I’m always amused by those who use the term “market fundamentalism,” particularly by those who have won Nobel prizes in Economics, when I suspect these debunking wizards not only can’t coherently define what the term actually means but also share the same underlying dismissive precepts in common with the thing they are supposedly ridiculing.
Let us define what “Market Fundamentalism” actually is. It refers to the 3rd Generational Chicago School(Lucas,Stigler,Becker, Posner, etc) that essentially displaced political economy from an encompassing Efficient Market Hypothesis model. Okay, so stock prices my follow a random walk, but should we believe that political lobbying is governed by an Efficient Market Hypothesis model, that policies that raise efficiency are likely to win out in the competition for political favors? Should we believe as Stigler wrote, in Law or Economics:
Tested institutions and practices found wanting will not survive in a world of rational people. To believe the opposite is to assume that the goals are not desirable: who would defend a costly practice that produces nothing? So I would argue that all durable social institutions, including common and statute laws, must be efficient.”
In the 90s, buoyed by roaring economies and financial secondary markets, this viewpoint certainly dominated the financial classes and was embraced, to a large extent, by the establishment political classes. It became the underlying ideology behind the “Washington Consensus.”
Now let’s look at the usual suspects who are “Straw Man” blamed for holding “market fundamentalist” views:
While it is true that the 3rd generational Chicago School, that grew out of Friedman’s 2nd generational school, was associated with “libertarianism,” it was, nonetheless, a a distinct modern offshoot branch which flourished primarily in segments of academia, Wall Street and Beltway think tanks. Libertarianism historically proper is rooted in a profound critique of political economy. Political Economy is central, not an afterthought. In terms of modern academic literature, libertarianism is aligned with Public Choice, not Market Fundamentalism.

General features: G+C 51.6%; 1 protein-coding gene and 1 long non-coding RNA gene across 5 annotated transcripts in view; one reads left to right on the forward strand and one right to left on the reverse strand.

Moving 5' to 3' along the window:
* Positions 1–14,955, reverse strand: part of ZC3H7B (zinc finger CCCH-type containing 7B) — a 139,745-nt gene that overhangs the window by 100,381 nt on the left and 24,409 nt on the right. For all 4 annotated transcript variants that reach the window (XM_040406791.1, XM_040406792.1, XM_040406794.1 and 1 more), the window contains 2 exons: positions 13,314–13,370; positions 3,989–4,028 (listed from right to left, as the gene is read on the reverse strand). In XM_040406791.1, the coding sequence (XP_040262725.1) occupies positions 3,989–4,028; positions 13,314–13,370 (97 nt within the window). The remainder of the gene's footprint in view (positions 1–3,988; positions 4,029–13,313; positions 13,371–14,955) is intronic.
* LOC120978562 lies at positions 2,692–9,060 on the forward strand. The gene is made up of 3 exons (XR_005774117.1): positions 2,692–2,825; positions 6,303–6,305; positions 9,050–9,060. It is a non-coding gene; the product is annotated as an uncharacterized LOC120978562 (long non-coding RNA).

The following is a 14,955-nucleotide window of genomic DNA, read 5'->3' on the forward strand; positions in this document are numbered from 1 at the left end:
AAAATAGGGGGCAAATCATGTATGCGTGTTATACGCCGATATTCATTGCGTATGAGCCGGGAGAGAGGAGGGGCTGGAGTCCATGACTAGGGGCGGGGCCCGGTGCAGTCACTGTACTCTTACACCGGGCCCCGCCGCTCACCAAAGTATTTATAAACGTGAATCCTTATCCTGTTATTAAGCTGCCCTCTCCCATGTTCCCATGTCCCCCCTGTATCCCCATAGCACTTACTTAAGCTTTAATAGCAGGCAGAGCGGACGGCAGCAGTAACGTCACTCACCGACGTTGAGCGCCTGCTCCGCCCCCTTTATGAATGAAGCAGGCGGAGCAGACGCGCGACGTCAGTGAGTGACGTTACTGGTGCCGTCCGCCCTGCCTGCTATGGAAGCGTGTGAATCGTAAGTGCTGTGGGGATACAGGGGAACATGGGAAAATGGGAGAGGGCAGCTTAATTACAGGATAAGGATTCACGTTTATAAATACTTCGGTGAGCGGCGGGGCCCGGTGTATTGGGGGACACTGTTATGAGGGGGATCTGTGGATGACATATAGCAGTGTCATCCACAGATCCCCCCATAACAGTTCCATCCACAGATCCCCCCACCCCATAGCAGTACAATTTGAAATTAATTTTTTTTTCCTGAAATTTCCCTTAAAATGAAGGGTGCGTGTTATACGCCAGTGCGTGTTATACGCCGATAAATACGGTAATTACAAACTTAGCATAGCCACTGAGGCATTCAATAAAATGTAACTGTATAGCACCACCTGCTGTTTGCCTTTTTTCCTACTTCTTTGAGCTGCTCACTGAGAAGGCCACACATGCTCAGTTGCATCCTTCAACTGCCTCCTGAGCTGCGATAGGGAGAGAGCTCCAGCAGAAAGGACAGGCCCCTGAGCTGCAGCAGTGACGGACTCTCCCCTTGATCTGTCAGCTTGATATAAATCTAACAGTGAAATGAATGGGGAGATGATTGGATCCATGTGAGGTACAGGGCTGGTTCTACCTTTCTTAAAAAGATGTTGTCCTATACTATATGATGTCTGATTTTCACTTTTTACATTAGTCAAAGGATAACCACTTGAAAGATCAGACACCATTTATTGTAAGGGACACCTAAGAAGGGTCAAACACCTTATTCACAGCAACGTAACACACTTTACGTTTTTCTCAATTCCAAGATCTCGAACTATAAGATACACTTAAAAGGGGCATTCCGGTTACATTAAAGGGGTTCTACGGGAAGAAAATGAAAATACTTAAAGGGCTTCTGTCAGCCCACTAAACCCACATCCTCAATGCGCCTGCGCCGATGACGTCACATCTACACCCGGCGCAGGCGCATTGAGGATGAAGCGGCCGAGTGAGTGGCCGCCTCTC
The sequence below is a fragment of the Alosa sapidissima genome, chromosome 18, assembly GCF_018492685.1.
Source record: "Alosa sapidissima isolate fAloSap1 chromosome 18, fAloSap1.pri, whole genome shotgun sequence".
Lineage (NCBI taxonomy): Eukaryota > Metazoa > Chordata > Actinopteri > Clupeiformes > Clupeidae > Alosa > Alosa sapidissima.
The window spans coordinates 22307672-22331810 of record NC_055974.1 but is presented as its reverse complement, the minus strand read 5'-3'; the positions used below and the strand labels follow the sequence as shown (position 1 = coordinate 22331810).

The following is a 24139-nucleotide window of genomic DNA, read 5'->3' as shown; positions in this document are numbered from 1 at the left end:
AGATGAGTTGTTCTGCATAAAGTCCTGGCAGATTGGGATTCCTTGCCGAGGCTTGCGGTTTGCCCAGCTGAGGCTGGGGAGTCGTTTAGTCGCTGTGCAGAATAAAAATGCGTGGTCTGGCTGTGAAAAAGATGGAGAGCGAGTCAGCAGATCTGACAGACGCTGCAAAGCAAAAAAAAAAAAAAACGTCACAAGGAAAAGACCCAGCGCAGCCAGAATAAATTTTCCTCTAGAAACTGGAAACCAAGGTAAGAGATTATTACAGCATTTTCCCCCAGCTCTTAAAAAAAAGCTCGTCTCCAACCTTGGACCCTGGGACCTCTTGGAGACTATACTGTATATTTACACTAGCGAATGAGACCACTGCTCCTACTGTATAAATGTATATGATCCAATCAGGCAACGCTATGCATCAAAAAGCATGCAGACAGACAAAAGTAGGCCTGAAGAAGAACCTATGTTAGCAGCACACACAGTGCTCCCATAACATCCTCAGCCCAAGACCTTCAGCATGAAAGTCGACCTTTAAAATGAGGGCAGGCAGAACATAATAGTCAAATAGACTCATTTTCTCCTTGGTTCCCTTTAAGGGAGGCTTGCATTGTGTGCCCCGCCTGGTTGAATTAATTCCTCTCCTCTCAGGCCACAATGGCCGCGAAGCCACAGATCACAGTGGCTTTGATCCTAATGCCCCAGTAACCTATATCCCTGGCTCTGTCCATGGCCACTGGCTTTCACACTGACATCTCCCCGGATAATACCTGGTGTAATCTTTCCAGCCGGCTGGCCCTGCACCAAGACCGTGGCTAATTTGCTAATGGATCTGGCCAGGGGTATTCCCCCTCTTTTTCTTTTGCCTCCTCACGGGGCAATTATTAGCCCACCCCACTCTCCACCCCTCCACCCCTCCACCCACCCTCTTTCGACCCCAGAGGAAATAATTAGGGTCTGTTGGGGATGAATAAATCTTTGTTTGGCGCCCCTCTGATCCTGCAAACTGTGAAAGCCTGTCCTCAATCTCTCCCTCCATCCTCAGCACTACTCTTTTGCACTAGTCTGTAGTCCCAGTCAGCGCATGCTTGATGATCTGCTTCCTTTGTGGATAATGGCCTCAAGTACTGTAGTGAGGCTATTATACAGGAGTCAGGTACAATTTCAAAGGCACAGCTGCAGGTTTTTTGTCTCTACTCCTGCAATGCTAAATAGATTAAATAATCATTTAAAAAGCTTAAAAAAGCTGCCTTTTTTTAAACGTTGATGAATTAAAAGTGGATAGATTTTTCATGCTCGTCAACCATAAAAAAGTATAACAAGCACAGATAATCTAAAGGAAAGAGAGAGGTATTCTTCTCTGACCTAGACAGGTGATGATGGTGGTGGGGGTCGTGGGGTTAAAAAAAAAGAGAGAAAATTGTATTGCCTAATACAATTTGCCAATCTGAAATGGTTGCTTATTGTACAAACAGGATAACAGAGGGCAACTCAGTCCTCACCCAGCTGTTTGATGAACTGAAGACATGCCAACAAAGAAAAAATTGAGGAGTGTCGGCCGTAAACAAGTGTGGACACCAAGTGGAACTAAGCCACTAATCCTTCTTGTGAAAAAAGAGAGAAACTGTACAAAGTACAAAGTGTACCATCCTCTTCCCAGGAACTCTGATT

(ii)Adam Smith, Classical Economics
Anyone who has read The Wealth of Nations and The Theory of Moral Sentiments would laugh at the idea of equating The Invisible Hand with an Efficient Market Hypothesis in Political lobbying.
(iii)Ayn Rand, Objectivism
Anyone who has read Rand’s work would laugh at the idea of equating Objectivism with an Efficient Market Hypothesis in Politics and Law. Rand’s Atlas Shrugged and Stigler’s “Law or Economics” are in diametric opposition. In Stigler’s world, Wesley Mouch should be a hero.
Hayek’s argument, in part, in the Road to Serfdom demonstrates how the worst rise to the top. It was not an Efficient Market Hypothesis argument that the most efficient rise to the top in political lobbying.
Conservatives are supply-siders; they are not market fundamentalists. If they were, then we would have legal drugs and prostitution. In many respects, the application of an Efficient Market economic analysis to law is anathema to the conservative mind.
Frankly, these days, “market fundamentalism” as technically understood, is dead. No one takes seriously anymore an Efficient Market Hypothesis applied to political economy. Market Fundamentalism now only survives as a straw man term.
However, I can only point out those, such as Jonathan Chait, conducting their running libertarian diatribes are actually embracing the same principles of market fundamentalism, that is, the relative unimportance of political economy–political economy as an afterthought. For Chait, things like Social Security, The Earned Income Tax Credit, and Seat Belt laws demonstrate the unimportance of Political Economy. As Chait writes, if “regulations are captured, they will eventually be uncaptured.”
Writes Chait concerning Peter Orszag:
I don’t see any evidence that Orszag was corrupted by the prospect of private lucre during his tenure as Budget Director. His most important contribution to the Obama administration may have been a fierce insistence upon using health care reform to control the growth of health costs — a goal that serves almost no narrow private end and opposes many.
Compare that quote to the above Stigler quote regarding political lobbying and law. Not much of a difference, now is there? Fundamentalism, indeed…